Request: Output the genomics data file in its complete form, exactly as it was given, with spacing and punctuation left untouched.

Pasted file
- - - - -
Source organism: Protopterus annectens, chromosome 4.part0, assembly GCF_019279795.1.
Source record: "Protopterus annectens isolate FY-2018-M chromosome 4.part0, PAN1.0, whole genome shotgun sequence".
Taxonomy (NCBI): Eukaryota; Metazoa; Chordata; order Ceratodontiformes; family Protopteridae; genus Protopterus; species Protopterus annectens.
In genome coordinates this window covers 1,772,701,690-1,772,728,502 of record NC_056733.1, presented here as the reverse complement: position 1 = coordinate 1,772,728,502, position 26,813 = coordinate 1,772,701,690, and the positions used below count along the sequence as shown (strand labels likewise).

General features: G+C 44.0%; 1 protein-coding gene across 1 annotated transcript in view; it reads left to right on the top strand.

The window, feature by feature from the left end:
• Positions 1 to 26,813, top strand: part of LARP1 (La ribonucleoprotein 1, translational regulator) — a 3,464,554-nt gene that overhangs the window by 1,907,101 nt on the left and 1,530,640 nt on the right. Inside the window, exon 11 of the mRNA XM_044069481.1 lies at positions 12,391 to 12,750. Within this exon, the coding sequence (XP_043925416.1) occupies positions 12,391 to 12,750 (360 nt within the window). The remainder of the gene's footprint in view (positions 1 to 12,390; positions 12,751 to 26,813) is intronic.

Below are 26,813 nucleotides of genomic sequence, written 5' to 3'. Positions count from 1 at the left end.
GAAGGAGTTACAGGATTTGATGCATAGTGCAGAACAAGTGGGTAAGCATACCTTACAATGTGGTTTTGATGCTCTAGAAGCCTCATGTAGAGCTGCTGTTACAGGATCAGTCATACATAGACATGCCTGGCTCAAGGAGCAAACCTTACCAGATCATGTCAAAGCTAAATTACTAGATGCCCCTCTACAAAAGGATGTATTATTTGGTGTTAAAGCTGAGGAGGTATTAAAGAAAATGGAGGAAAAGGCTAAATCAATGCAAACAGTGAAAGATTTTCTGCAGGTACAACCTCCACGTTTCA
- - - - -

Source organism: Protopterus annectens, chromosome 4.part0, assembly GCF_019279795.1.
Source record: "Protopterus annectens isolate FY-2018-M chromosome 4.part0, PAN1.0, whole genome shotgun sequence".
Taxonomy (NCBI): Eukaryota; Metazoa; Chordata; order Ceratodontiformes; family Protopteridae; genus Protopterus; species Protopterus annectens.
In genome coordinates this window covers 1,772,701,690-1,772,728,502 of record NC_056733.1, presented here as the reverse complement: position 1 = coordinate 1,772,728,502, position 26,813 = coordinate 1,772,701,690, and the positions used below count along the sequence as shown (strand labels likewise).

General features: G+C 44.0%; 1 protein-coding gene across 1 annotated transcript in view; it reads left to right on the top strand.

The window, feature by feature from the left end:
• Positions 1 to 26,813, top strand: part of LARP1 (La ribonucleoprotein 1, translational regulator) — a 3,464,554-nt gene that overhangs the window by 1,907,101 nt on the left and 1,530,640 nt on the right. Inside the window, exon 11 of the mRNA XM_044069481.1 lies at positions 12,391 to 12,750. Within this exon, the coding sequence (XP_043925416.1) occupies positions 12,391 to 12,750 (360 nt within the window). The remainder of the gene's footprint in view (positions 1 to 12,390; positions 12,751 to 26,813) is intronic.

Below are 26,813 nucleotides of genomic sequence, written 5' to 3'. Positions count from 1 at the left end.
GAAGGAGTTACAGGATTTGATGCATAGTGCAGAACAAGTGGGTAAGCATACCTTACAATGTGGTTTTGATGCTCTAGAAGCCTCATGTAGAGCTGCTGTTACAGGATCAGTCATACATAGACATGCCTGGCTCAAGGAGCAAACCTTACCAGATCATGTCAAAGCTAAATTACTAGATGCCCCTCTACAAAAGGATGTATTATTTGGTGTTAAAGCTGAGGAGGTATTAAAGAAAATGGAGGAAAAGGCTAAATCAATGCAAACAGTGAAAGATTTTCTGCAGGTACAACCTCCACGTTTCA